It’s the ultimate eco showdown…
In part one, of a three part series on animal eco-warriors, we take a look at one of earth’s smaller creatures and its big impact on the earth.
If put to a test of whom was more eco-friendly, who do you think would win: Man or Animal?
One could argue that mankind is clearly more eco-friendly because we consciously choose ways in which to benefit the world around us.
On the other hand, one could argue that animals are even more eco-friendly because they don’t have to choose how to be kind to the planet, they just are: it’s inherent.
In my opinion, animals totally take the cake – and one in particular needs to be wearing a Superman cape. Ready for this one?
Yes, the small, strange, wiggly creature is one of the biggest eco-heroes of them all. How, you ask? Check this out:
According to CNN.com, Worms are nature's waste disposal units. Or rather, it is more accurate to call them waste renewal units, as they don't simply consume the waste -- they turn it into something far more useful: nutrient-rich compost.
Earthworms are by any definition incredible creatures -- particularly, in this context: The Eisenia foetida and Lumbricus rubellus, which are the two breeds of worm commonly used in vermicomposting, according to CityFarmer.org. Not only can they eat their own body weight in organic waste every day, but they actually remove -- or neutralize -- many of the toxins in that waste in the process, according to The Ecologist.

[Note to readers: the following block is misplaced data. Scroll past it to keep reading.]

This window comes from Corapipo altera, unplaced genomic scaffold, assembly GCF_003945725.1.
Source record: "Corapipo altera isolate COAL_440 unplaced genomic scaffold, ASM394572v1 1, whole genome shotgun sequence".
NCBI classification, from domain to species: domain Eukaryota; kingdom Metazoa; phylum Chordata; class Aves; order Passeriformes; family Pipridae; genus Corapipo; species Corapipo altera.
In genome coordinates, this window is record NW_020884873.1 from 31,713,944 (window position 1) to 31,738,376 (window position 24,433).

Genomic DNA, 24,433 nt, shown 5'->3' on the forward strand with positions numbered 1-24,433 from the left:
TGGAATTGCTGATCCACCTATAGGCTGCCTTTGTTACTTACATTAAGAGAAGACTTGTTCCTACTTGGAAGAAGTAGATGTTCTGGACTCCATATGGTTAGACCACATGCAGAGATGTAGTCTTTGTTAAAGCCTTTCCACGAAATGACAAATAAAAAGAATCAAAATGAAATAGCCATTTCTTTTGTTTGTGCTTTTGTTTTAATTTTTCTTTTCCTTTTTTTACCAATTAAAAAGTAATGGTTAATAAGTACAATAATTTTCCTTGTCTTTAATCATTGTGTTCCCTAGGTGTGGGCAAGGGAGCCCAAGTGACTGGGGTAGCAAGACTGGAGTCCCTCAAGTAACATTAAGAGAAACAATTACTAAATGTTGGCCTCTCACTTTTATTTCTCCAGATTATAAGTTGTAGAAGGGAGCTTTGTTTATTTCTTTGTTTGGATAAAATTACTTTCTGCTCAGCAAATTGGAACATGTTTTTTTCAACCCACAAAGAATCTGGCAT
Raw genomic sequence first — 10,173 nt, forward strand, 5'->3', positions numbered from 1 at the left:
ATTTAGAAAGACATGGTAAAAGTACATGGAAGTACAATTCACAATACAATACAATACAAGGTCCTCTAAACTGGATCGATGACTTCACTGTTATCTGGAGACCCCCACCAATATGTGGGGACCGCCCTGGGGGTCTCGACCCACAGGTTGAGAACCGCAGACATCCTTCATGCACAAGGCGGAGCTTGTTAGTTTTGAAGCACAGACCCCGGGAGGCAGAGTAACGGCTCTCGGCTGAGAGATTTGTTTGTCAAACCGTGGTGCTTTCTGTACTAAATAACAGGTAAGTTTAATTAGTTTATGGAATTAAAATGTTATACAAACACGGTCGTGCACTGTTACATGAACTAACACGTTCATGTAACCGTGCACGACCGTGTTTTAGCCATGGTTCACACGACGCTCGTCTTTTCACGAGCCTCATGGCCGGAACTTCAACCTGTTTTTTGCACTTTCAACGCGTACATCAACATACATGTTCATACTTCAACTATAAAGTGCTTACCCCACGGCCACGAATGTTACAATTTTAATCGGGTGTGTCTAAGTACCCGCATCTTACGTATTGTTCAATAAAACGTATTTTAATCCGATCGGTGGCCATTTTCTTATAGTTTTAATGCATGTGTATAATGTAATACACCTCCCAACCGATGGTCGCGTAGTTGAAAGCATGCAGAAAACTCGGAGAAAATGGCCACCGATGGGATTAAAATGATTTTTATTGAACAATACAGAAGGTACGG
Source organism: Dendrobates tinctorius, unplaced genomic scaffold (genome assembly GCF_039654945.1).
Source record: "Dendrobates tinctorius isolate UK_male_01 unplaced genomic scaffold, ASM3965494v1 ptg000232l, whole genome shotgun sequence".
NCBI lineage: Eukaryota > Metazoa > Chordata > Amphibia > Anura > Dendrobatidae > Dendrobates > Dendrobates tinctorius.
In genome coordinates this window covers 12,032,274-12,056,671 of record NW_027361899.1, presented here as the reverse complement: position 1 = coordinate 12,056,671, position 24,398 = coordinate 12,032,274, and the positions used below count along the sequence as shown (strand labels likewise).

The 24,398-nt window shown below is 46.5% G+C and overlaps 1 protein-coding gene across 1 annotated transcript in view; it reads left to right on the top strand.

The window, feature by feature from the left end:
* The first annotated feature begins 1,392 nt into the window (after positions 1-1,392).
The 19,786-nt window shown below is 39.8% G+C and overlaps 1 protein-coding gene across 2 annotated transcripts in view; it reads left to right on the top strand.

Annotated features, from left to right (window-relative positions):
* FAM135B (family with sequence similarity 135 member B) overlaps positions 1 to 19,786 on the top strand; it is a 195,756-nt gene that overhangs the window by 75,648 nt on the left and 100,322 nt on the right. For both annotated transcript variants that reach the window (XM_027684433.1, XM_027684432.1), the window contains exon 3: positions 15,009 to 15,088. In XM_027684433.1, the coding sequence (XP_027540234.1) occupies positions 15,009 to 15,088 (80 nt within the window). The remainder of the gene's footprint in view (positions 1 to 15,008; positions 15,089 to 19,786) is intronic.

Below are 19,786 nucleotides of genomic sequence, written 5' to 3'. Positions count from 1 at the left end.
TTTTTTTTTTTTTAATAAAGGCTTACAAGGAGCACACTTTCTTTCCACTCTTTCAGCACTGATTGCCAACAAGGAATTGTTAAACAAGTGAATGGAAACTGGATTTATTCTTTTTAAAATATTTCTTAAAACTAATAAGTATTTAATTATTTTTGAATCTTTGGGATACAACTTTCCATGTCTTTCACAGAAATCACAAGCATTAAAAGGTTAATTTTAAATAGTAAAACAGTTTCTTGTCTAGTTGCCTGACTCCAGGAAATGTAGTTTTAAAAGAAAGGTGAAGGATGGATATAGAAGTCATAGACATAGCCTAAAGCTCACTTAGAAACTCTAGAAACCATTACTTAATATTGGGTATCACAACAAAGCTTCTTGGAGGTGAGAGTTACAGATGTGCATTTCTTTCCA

There are a lot of them, too. You will find as many as 1 million earthworms in just 1 acre of land, according to NatureWatch, their population doubling in size every one-two months. And they work hard -- 1 million worms will get through 10 tons of leaves, stems and dead roots in one year, ploughing 40 tons of soil in the process.
What they end up producing is ready-to-go plant soluble nutrients. According to NatureWatch, earthworm castings have five times as much nitrogen, seven times as much phosphorous, 11 times as much potassium and 1,000 times more "beneficial bacteria" than the stuff the worm consumes in the first place. Literally speaking, what goes in is far less valuable than what comes out.
It is no surprise why these worms' byproducts are often referred to as "black gold," this knowledge being particularly pertinent at a time when nearly 40 percent of the world's agricultural soil has become "seriously degraded," according to the UK Soil Association.
- improves soil quality;
- prevents plant diseases;
- speeds up seed germination;
- combats soil erosion;
- increases the soil's ability to store water (thereby diminishing the amount of water needed by the trees and plants);
- and, according to The Ecologist, "fixes heavy metals and reduces mineral leaching from the soil.
(The article goes on for a while, but I figured that this would give you a general idea. Definitely read it in its entirety, however.)
Who knew? For being kind of gross (in my opinion), worms are actually pretty cool.
Now, to be fair, the article does go on to say that the composting worms can produce some pretty hefty greenhouse gas emissions…. But, doesn’t every Superman have a kryptonite? I still say worms rock.
Stay tuned, next time we’re looking at a buzzing little insect that I have a bit of an allergic reaction to if stung by.